Child Flunked Test for Using Pen

Our expert is shocked that any educator would give a student a zero/F on a test because he used a pen on a test rather than a pencil.
Hello. My son is an excellent student. He works hard and gets straight As. Recently, with no warning, his teacher gave him a zero on a math test because he used a pen. I talked to her. She says she will average his zero with a new test she gives him, which means 50 maybe. This can bring him down for his entire year.

She told me it's OK, he can survive with a B. What do you think? The entire point of the test is lost. He knew the material, and would have received a 103; instead he received zero. This was his first mistake in class. Is this extreme?

I am both surprised and shocked that any educator would give a student a zero/F on a test because he used a pen on a test rather than a pencil.

I imagine this teacher seeks to make an example of him, thereby reinforcing her strict rule about "pencil only" when taking her tests. That said, I couldn't accept any rationale for this educator's behavior. The intent of her tests is, as you state, to see if her students understand the material. You imply that your son's test score based on his number of correct answers was 100 percent or higher, indicating that he has a superior command of the test's subject matter.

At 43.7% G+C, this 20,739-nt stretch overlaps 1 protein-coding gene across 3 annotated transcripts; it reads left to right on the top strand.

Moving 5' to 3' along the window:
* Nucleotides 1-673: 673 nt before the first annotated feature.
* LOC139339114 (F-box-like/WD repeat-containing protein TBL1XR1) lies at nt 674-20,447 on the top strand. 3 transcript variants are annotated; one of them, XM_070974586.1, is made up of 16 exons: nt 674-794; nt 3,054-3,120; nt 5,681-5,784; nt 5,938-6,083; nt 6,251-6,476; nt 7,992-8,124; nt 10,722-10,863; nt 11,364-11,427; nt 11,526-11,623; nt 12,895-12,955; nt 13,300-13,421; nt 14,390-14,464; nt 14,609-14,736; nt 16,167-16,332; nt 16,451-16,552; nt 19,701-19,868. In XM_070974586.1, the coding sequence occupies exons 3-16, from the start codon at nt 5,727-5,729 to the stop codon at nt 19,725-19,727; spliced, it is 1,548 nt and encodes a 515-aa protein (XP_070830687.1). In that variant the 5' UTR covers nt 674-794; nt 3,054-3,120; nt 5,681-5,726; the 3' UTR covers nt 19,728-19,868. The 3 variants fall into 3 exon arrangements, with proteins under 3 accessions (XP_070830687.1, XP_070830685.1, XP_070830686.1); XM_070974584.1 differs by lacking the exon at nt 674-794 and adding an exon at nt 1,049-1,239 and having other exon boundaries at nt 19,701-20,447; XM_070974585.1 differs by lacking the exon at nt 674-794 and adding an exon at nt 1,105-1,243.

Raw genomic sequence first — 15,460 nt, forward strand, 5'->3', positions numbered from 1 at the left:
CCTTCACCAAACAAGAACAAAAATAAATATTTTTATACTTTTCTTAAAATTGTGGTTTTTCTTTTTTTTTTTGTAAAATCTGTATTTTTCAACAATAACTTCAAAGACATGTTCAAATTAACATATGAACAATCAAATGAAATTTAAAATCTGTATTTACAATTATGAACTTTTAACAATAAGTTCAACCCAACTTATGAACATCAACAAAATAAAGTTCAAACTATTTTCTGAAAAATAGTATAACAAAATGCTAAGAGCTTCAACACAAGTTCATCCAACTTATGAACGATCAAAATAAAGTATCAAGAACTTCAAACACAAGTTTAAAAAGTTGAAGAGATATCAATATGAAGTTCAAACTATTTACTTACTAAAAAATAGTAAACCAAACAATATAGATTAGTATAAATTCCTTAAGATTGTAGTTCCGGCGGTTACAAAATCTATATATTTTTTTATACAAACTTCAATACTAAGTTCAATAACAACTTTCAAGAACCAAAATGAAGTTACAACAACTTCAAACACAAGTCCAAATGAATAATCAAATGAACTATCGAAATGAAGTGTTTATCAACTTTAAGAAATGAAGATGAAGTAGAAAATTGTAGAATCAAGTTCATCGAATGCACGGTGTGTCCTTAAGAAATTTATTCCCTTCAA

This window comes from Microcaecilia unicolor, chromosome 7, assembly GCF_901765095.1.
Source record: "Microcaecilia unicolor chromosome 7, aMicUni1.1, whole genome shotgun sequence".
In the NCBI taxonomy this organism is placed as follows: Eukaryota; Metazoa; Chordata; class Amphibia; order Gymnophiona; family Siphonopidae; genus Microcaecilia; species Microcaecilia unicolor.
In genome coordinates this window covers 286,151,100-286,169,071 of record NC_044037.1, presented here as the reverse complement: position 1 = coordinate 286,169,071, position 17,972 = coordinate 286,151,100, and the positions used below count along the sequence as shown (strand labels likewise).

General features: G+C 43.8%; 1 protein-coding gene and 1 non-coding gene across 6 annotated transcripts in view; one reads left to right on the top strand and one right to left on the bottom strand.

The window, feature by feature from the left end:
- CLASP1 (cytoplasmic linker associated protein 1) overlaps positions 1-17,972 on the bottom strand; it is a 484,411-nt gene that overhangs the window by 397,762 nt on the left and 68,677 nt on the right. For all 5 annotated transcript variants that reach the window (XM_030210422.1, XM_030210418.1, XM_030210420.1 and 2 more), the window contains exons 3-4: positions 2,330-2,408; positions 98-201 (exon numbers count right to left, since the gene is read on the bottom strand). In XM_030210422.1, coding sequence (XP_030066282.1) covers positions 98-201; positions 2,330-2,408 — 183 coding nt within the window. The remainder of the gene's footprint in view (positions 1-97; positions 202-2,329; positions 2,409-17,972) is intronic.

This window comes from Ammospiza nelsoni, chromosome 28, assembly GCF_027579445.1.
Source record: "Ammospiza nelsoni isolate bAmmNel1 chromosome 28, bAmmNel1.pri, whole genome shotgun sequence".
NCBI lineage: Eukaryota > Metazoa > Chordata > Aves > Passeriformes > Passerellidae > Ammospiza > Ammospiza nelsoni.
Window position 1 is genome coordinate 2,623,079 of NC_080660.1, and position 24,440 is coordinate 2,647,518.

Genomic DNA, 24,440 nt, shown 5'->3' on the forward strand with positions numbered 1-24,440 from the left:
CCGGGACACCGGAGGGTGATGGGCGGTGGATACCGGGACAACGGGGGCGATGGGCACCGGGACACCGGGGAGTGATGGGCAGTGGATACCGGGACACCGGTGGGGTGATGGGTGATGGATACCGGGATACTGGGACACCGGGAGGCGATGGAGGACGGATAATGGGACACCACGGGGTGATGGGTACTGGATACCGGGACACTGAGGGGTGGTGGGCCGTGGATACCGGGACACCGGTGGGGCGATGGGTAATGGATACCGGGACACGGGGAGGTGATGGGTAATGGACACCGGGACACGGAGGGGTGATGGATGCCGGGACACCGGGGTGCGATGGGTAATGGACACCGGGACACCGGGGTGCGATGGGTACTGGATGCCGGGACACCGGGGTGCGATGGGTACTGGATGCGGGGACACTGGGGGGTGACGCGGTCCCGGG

Regardless of the teacher suggesting that he will still probably come out with an honors grade, he still should not receive this zero for this test grade. If you believe that you have gotten as far as you can using logic and reason with this teacher, I would suggest you take this issue to the principal of the school. I would hope that this principal would see the error in the teacher's judgment and focus instead on your son's obvious knowledge of the subject matter.

Carleton Kendrick has been in private practice as a family therapist and has worked as a consultant for more than 20 years. He has conducted parenting seminars on topics ranging from how to discipline toddlers to how to stay connected with teenagers. Kendrick has appeared as an expert on national broadcast media such as CBS, Fox Television Network, Cable News Network, CNBC, PBS, and National Public Radio. In addition, he's been quoted in the New York Times, Washington Post, Chicago Tribune, Boston Globe, USA Today, Reader's Digest, BusinessWeek, Good Housekeeping, Woman's Day, and many other publications.

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